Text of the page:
Some surprises are nice to wake up to in the mornings. Others aren't so exciting. This morning was the latter.
Yesterday, I was feeling pretty good about the GoPro (GPRO) calendar spreads. I added to them in the afternoon was sitting with a nice starter position with an average cost hovering around $0.60. I intended to try and build the position to a good size, but only executed 25 yesterday. A few traders I talk to were also looking at similar trades when the discussion of risk came up.
I saw the biggest risk as getting the short calls exercised. If the short calls were exercised against us, then we would be short stock. Given the stock is impossible to borrow, that would mean having to close the trade within the day and possibly early in the morning. But since expiration was several weeks away, I didn't see it as likely. Of course, what did I wake up to this morning, but 19 short calls in my account had been exercised. Glory be, I opened this morning short 1,900 shares of GPRO. What fun. I didn't have a margin call, but also knew I didn't have a borrow available to me for any type of overnight or longer trade. Plus, with the borrow costs being so high, I don't know if I would have wanted to carry the shares overnight. The shares weren't uncovered since I was long the November $75 calls as well, but clearly I needed to address the situation.
To me, this one was simple. Before the open I pulled up the covered call portion of my trade platform. Rather than panic and try to cover the stock, then sell the option or roll the dice and cover in premarket the short, then look to sell the call after the open, I wanted a single transaction to close both sides. Granted, if I timed a premarket cover just right, then timed my call sale just right, I could have made some nice coin. Then again, if I mistimed one, or both, things could have turned ugly in a hurry.
The key was not to panic. Simply access what you need to do, plan it out, then do it. For me, it was waiting for the options to open and see where the buy 100 shares of GPRO, sell 1x November $75 call had its bid and ask. Like just about every other trader out there, I didn't want to lose money on the transaction, so I wanted my execution to be at or below $74.40 if at all possible. That would get me back the $0.60 cost I put into the trade. Granted, I would still be down commissions, but I wanted to avoid any execution at or above $75 if possible. I was willing to risk $0.60 on the trade, but really didn't want to lose it overnight.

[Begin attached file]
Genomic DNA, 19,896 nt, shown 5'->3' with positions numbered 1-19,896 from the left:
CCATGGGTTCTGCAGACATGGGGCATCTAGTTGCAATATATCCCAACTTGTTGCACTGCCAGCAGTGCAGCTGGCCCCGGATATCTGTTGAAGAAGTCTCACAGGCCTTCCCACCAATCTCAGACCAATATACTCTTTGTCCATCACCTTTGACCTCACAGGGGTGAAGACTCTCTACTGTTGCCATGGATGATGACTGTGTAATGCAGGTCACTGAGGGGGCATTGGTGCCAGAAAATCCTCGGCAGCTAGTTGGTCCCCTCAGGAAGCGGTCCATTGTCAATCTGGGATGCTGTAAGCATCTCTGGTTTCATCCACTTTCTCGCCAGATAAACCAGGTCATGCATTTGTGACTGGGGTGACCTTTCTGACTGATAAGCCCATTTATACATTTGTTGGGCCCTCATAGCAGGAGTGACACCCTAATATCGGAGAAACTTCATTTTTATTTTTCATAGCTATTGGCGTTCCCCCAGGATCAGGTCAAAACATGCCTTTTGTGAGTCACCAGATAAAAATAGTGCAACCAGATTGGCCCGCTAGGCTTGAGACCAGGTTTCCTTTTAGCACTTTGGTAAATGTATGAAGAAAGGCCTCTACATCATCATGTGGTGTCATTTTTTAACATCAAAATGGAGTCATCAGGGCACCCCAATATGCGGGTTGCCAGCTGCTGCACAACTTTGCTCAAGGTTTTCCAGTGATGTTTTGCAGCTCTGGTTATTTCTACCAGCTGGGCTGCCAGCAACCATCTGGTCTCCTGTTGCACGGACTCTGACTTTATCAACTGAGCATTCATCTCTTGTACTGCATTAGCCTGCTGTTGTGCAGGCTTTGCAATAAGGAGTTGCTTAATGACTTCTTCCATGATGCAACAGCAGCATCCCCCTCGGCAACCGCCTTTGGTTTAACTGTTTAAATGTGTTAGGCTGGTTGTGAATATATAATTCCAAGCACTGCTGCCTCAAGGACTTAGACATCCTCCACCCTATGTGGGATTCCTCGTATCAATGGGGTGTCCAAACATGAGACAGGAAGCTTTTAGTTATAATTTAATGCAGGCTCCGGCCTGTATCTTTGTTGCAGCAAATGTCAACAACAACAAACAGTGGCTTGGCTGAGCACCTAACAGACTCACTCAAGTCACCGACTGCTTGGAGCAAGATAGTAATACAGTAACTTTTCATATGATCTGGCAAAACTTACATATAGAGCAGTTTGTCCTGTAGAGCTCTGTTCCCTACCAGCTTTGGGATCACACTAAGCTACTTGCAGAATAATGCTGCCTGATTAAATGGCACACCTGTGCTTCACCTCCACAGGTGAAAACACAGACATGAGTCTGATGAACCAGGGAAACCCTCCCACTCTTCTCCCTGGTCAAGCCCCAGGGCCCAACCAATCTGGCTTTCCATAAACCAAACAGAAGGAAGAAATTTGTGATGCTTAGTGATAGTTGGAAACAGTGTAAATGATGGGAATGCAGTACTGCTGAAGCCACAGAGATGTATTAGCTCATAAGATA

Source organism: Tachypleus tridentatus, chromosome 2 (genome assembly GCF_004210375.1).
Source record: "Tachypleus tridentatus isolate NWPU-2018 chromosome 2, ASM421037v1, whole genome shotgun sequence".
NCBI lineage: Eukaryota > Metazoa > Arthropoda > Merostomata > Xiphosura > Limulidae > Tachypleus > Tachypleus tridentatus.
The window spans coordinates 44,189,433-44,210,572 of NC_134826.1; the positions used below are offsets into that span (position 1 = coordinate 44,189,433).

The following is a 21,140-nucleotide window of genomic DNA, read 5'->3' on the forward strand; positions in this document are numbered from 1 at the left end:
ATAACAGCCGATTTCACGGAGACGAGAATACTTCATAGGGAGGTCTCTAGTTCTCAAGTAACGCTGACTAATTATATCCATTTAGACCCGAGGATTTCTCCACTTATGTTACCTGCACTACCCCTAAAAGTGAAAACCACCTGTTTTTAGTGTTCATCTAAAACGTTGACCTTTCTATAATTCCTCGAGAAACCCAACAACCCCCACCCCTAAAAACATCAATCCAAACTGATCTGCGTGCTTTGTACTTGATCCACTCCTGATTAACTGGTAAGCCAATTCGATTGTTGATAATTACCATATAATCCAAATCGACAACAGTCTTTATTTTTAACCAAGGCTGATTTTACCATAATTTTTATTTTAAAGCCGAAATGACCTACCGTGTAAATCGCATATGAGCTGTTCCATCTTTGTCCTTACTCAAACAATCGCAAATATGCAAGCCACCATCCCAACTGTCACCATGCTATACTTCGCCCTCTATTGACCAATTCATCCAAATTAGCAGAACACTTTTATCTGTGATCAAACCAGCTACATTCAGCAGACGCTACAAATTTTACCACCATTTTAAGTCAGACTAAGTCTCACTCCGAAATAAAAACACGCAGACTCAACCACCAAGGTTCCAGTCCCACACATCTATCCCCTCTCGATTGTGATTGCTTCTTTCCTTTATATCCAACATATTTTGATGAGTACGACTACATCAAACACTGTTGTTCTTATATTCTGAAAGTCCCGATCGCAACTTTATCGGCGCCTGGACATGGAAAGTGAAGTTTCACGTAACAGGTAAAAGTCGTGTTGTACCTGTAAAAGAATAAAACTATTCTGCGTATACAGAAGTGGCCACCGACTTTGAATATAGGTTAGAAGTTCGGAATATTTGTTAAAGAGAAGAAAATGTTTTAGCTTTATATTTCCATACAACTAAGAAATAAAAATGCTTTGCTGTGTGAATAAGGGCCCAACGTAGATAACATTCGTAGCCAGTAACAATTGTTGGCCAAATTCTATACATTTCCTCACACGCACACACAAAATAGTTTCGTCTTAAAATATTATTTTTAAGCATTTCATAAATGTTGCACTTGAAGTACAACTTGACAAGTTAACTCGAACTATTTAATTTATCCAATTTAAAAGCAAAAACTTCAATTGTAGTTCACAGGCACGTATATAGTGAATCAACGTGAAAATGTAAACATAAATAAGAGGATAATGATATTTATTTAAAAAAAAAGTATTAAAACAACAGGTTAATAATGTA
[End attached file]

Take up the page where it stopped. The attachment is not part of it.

Generally, you won't have to execute over $75 on a trade like this, but the option pricing on GPRO has been a bit wild given the hard-to-borrow nature of the stock along with its volatility. The bid-ask spread was extremely wide on the open with the bid less than $73 and the ask more than $75. This is one of those great examples of when NOT to use a market order. I could have seen executions as high as $75.50 had I approached it in this manner, which would basically be panicking. Instead, I entered multiple orders in lots of five ranging from $74 up to $74.50 to start. I knew the $74.50 execution would be a small loss, but it would remove some pressure and demonstrate to the broker-dealer I was moving to close the position and address the situation.
To make a long story, a little shorter, I was able to close out the position within 19 minutes of the open for a breakeven trade. Certainly not ideal, but also not tragic. It does make for a great lesson as well though. This was a setup that looked like a fantastic risk-reward and one almost too good to be true, but not quite there. Still it is a reminder to understand any and all possible risks with a trade no matter how remote you see them because you just may wake up to a surprise you aren't prepared to handle.